Marimba project helps youth in the Bahamas

The Bahamas Marimba Project, or “Bahamarimba” project as islander Barbara Bolles likes to call it, taught young Bahamians on Harbour Island and Eleuthera how to make and play marimbas.

Islander Barbara Bolles recently returned from a trip to the Bahamas. But unlike most tourists to the sunny destination, Bolles went to work hard and make music.

The Bahamas Marimba Project, or “Bahamarimba” project as Bolles likes to call it, taught young Bahamians on Harbour Island and Eleuthera how to make and play marimbas.

“As a result of the ‘Bahamarimba’ project, six alto marimbas now exist for use by children and adults on Harbour Island and Eleuthera,” Bolles said.

Stemming from the percussion family, a marimba plays a range of notes by striking tuned bars with a mallet.

The marimba project’s seeds were planted when police Sergeant Howard Pinder’s Hatchet Bay Dinner Band visited the middle school marimba group with the Odyssey Multiage Program at the Commodore Options School last year.

Pinder saw how teacher Paul Meehan instructed students on how to make and play marimbas. It inspired him to start such a project at home.

“(Pinder) could imagine kids going nuts over marimbas, playing them at festivities and at the dock to greet tourists, and just for the joy of it,” Bolles said.

The police officer from the Bahamas immediately asked Meehan for his help.

“It required two seconds of consideration and I said, ‘Yes,’” Meehan recalled.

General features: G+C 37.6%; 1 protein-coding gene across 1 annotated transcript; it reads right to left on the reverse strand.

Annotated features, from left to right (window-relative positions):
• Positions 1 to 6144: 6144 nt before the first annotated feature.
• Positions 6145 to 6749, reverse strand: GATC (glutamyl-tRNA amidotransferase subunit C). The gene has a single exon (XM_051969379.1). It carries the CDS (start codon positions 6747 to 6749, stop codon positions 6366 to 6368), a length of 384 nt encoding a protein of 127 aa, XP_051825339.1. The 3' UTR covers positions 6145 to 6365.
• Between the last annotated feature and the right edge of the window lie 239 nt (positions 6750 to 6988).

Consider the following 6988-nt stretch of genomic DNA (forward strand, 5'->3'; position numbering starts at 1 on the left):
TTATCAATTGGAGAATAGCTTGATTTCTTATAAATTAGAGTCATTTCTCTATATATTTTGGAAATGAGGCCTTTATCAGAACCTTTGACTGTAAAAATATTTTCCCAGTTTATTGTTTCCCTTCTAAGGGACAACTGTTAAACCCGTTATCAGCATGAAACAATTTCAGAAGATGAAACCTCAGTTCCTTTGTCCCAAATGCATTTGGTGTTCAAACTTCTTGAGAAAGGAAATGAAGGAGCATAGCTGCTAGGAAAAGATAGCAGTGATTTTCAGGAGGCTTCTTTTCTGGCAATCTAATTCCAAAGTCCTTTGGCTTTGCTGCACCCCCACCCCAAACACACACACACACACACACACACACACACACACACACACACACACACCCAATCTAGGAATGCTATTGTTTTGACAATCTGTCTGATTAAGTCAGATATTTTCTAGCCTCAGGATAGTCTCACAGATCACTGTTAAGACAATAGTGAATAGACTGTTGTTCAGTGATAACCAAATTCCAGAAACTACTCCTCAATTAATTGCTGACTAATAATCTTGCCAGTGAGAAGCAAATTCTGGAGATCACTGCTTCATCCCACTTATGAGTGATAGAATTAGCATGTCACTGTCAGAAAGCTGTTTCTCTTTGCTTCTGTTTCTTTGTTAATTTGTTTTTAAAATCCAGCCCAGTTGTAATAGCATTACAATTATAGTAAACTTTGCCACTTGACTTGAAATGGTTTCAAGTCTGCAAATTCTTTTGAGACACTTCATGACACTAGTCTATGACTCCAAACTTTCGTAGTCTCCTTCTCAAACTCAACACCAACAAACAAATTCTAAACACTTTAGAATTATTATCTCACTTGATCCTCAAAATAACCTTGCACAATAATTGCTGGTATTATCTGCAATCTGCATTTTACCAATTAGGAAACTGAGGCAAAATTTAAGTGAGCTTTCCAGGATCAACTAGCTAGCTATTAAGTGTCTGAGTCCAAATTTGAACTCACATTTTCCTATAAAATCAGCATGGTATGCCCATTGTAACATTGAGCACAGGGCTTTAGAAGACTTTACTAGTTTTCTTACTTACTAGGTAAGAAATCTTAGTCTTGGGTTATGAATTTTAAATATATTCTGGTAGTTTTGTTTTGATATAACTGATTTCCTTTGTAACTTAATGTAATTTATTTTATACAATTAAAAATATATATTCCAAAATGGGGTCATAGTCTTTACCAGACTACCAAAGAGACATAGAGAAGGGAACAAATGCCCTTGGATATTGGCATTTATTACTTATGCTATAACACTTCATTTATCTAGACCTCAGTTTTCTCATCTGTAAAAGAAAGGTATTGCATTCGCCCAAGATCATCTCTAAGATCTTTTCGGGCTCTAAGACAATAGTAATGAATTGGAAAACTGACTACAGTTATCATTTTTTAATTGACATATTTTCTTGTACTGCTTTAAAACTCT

A program was devised to start a summer after-school program in the Bahamas aimed at reaching out to youth.

“(Pinder) does this as preventive policing, believing that children engaging in positive, creative endeavors will be less likely to fall into crime later in life,” Bolles said.

Bolles came on board the project as a liaison between the Bahaman and American sides. She spent nearly a month in organizing the effort.

There was no funding for the project, but Bolles said locals pitched in for the effort.

Meehan prebuilt two marimbas on the island and transported them, disassembled, to the Bahamas in his own luggage.

“I taught them the whole process from building (two marimbas) from the start,” Meehan said. “We built a third and had all the parts cut for a fourth and fifth.”

After the first marimba was finished, Meehan said the whole effort paid off when a 14-year-old kid named Monte took up the mallets.

“We finished the first marimba and within half an hour he was jamming on the thing and playing chord parts,” Meehan said. “That night we performed for their 39th Independence Day celebration.”

“He just started playing the marimbas two hours before,” Meehan added.

Bolles hopes that the project won’t end where she left it, and that the Bainbridge Islanders will return to expand the effort.

“We could go back and build a couple baritone and bass marimbas to enrich the sound,” she said. “We’d love to take along marimba-playing youth from Bainbridge to increase the cross-cultural exchange and add to the enjoyment.”

For now, Bolles is happy to have had the experience, but has her fingers crossed that it is only the beginning.

“I’m not sure where this is headed, if anywhere, but it’s been a joyful experience participating in it,” Bolles said.